The Rochester, New York-based Butler/Till Health Group prides itself on its flexibility and ability to collaborate effectively with brand teams, among other skills. But to hear VP of client services Keith Betz tell it, the agency’s top talent relates to, well, its own talent.
Even before it opened outposts in New York and San Francisco, Butler/Till derived considerable satisfaction from its track record of attracting and retaining A-list talent. According to Betz, turnover rates have consistently been in the single-digits, and average employee tenure is around five years.
The agency has similarly endeavored to nurture its client relationships, with most of its recent revenue growth coming from existing ones. Overall, revenue jumped 11.1% during 2018, from $18.9 million at the end of 2017 to $21 million last year.
During 2018, Butler/Till gained five new assignments in a range of therapeutic categories, including work from L’Oréal, Welch/Allyn, Wright Medical and HydraFacial. It also broadened existing relationships with Celgene, Ferring Pharmaceuticals and HoloLogic.
Betz points to work done for Salix Pharmaceuticals across a range of products, among them IBS drug Xifaxan and opioid-induced constipation drug Relistor, as particularly effective. The agency focused on targeted video advertising, rather than the usual mega-buys of national TV time.
“We can look at new opportunities for brands that may not have thought of video before because the barrier to entry was just so high and the ability to target the patient they were trying to reach was so low,” Betz explains, noting that these smaller video buys are “more refined” due to the data that drives the marketing decisions.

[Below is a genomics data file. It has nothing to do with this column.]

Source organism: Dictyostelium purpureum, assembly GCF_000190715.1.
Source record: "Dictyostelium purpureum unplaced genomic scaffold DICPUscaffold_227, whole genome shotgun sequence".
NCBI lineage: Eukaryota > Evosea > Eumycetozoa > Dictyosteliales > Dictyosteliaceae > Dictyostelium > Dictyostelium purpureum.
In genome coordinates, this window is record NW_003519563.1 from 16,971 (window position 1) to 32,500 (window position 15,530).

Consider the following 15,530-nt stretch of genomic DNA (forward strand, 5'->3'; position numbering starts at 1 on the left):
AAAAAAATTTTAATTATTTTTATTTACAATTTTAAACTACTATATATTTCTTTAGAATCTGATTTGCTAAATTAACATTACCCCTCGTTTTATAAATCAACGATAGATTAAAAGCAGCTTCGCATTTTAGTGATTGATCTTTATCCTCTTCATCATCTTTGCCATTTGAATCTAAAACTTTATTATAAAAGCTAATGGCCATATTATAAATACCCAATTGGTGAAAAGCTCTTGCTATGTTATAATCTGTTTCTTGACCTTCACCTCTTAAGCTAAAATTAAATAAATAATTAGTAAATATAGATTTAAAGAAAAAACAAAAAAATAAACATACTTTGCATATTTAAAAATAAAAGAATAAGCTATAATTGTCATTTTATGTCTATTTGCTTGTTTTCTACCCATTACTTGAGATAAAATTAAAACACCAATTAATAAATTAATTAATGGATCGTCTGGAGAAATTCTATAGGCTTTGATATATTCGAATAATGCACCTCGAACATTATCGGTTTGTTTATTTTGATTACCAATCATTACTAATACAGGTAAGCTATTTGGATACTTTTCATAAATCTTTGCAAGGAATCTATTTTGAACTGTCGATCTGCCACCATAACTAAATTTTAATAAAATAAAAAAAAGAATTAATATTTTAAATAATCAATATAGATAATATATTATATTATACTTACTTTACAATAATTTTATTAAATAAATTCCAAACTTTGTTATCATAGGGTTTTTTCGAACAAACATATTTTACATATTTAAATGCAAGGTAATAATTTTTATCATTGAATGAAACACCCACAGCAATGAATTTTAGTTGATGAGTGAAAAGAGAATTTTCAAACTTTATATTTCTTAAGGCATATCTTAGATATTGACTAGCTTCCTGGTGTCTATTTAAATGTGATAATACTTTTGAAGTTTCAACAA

Given this approach, it’s not surprising that Butler/Till has prioritized hiring analytics talent over the past few years, including data scientists and analysts who can make sense of campaign and client-side data. Two such recent additions were chief analytics officer Gabrielle Bedewi and director of marketing analytics and performance strategy Wendy Emerson.
“Having data is one thing, but making sense of it for our clients is as much science as it is art,” Betz says.
In the months ahead, look for Butler/Till to expand its partnership with Salix as it helps push IBS drug Trulance, recently acquired by Salix parent Bausch Health from Synergy Pharmaceuticals, to market. Trulance is another example of a product that will move from big TV to streaming ads, Betz says, noting that the brand “doesn’t necessarily need large budgets” in order to reach its audiences.
Along these lines, Betz hopes that partnerships between agencies and clients will become more transparent moving forward. That means more data-sharing earlier in the marketing process.
“Clients are sitting on interesting data that they’re not necessarily thinking of as something they can leverage with partners,” he explains. “But it can help plan campaigns and understand targeting on the back end.”